So I learned a new Zoom trick in a board meeting last week.

If you check the box in the Zoom video settings called “hide non-video participants”, then you can turn your video off and nobody will see your profile hanging out there with video off.

When you turn video back on, you will be seen by everyone.

It’s a bit like muting and unmuting. But for video.

I like it.

#life lessons

Learning From Your Mistakes

Show me a successful person and I will show you someone who has made a ton of mistakes. That’s how things go. You can’t really learn from your successes. You can try to replicate the wins and sometimes you can and sometimes you can’t. But mistakes – those are powerful learning moments.

I have made my share of mistakes over the years and continue to do so, particularly in new areas where I am not experienced. It’s always a bummer when the mistake comes home to roost and you have losses, egg on your face, a problem, a mess, or any and all of that. You feel terrible, you are angry at yourself and possibly angry at those who were involved in the mistake. I think it is best to own it, fix it if possible, and mostly to learn from it and not make that one again.

There will always be new mistakes to make. It is best not to repeat the ones you’ve already made.

#life lessons

Controlling Your Destiny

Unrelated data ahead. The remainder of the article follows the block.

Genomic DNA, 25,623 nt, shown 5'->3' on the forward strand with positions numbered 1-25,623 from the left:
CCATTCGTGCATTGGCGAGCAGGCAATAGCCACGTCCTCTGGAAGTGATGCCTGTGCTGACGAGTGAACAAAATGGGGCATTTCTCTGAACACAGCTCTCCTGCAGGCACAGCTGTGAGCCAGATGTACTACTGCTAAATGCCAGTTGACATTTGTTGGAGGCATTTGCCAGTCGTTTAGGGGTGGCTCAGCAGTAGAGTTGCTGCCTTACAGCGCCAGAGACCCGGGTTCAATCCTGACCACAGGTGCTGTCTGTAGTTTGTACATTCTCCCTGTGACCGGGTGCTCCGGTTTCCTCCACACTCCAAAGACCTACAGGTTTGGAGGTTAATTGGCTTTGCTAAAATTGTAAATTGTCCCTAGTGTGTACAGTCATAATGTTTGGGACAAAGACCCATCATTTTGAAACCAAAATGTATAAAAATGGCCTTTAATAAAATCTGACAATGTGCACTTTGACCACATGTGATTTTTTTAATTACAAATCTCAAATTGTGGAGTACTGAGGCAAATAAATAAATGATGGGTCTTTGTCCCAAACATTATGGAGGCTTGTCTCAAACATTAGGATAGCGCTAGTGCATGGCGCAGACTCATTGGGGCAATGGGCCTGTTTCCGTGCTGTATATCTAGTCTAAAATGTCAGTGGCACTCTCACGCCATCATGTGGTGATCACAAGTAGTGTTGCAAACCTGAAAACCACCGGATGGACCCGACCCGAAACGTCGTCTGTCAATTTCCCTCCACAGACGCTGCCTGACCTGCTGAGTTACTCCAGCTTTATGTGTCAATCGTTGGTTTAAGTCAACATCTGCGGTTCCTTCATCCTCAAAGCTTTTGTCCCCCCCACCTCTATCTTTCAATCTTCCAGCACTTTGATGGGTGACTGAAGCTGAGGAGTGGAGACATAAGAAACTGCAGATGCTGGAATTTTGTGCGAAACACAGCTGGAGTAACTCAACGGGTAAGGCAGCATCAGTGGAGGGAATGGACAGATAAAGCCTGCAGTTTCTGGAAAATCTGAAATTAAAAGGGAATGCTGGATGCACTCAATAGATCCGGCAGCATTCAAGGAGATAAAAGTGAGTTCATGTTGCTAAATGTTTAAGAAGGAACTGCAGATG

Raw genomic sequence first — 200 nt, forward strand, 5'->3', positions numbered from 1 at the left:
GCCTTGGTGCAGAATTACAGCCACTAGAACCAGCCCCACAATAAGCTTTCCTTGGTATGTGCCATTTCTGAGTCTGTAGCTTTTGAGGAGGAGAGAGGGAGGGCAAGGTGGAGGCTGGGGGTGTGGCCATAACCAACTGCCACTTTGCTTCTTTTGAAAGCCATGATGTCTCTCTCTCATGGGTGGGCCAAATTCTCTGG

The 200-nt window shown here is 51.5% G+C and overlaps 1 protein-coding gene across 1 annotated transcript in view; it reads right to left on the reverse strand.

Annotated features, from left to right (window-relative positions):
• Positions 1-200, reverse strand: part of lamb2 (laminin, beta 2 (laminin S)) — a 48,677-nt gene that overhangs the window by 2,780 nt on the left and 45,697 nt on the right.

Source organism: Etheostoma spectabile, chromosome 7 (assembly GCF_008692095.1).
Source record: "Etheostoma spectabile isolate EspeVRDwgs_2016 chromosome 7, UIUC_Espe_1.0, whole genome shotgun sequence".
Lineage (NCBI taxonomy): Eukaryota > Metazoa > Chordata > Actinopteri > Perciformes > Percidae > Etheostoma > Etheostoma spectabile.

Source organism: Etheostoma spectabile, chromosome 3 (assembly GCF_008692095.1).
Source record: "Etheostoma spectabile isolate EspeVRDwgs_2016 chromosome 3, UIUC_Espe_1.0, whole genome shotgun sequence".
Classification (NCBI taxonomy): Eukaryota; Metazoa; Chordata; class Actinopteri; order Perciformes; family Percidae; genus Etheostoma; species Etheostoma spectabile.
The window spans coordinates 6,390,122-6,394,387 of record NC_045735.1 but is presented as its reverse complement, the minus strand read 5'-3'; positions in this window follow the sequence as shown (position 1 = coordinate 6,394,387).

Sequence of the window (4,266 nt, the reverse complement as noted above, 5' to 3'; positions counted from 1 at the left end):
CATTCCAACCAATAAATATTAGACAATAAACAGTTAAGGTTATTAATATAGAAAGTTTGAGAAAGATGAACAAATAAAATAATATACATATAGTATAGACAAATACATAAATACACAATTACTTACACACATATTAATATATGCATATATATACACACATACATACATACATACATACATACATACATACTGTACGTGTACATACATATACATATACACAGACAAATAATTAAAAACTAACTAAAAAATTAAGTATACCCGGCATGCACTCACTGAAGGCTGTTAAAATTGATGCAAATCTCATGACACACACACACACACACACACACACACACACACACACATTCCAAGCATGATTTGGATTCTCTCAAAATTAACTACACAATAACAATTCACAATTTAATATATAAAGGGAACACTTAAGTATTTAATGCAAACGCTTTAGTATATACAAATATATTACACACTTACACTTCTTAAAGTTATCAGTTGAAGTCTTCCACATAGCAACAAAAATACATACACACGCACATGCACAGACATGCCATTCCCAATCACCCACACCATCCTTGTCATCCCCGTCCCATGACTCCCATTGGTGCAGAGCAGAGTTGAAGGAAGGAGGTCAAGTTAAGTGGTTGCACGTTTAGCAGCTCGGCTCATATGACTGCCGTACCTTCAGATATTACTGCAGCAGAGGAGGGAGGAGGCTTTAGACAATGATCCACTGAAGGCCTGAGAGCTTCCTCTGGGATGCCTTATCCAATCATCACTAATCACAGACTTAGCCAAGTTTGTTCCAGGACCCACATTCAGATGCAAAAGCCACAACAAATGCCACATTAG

I am returning to a theme that I feel quite strongly about.

I blog on WordPress using a host that I have selected and can move from at any time. WordPress is open source software and I can download it and run it on my own machines if I want to. I don’t. But being able to do that is key.

Medium and Substack and Clubhouse and Twitter, etc, etc are fantastic. They make it drop dead simple for anyone to share their thoughts with the world.

But they are controlled by someone else. You can get kicked off. And when you get kicked off, you lose all of your followers, all of your content. Gone.

I’m not down for that.

Nor should you be.

#life lessons#Weblogs

Introducing The New CEO

When a CEO has been removed for failed leadership, it is best to have a new CEO waiting in the wings to take over. I have been in the middle of this transition many times and have often been the person announcing the change to the company and introducing the new CEO. I have seen this done well and I have seen this done poorly.

That first all-hands meeting is a critical moment for the new CEO. He/she needs to connect with the team, tell them who they are, what they care about, and, most importantly, where they are going to lead the Company.

Most of the time the team is shaken up, things are not going well, they are nervous. There may have been layoffs. There may be more layoffs. Calm, confident, assured leadership is what is needed. But it is also critical to show empathy for the team and humanity in the leader. A warm smile and a sense of humor can help a lot.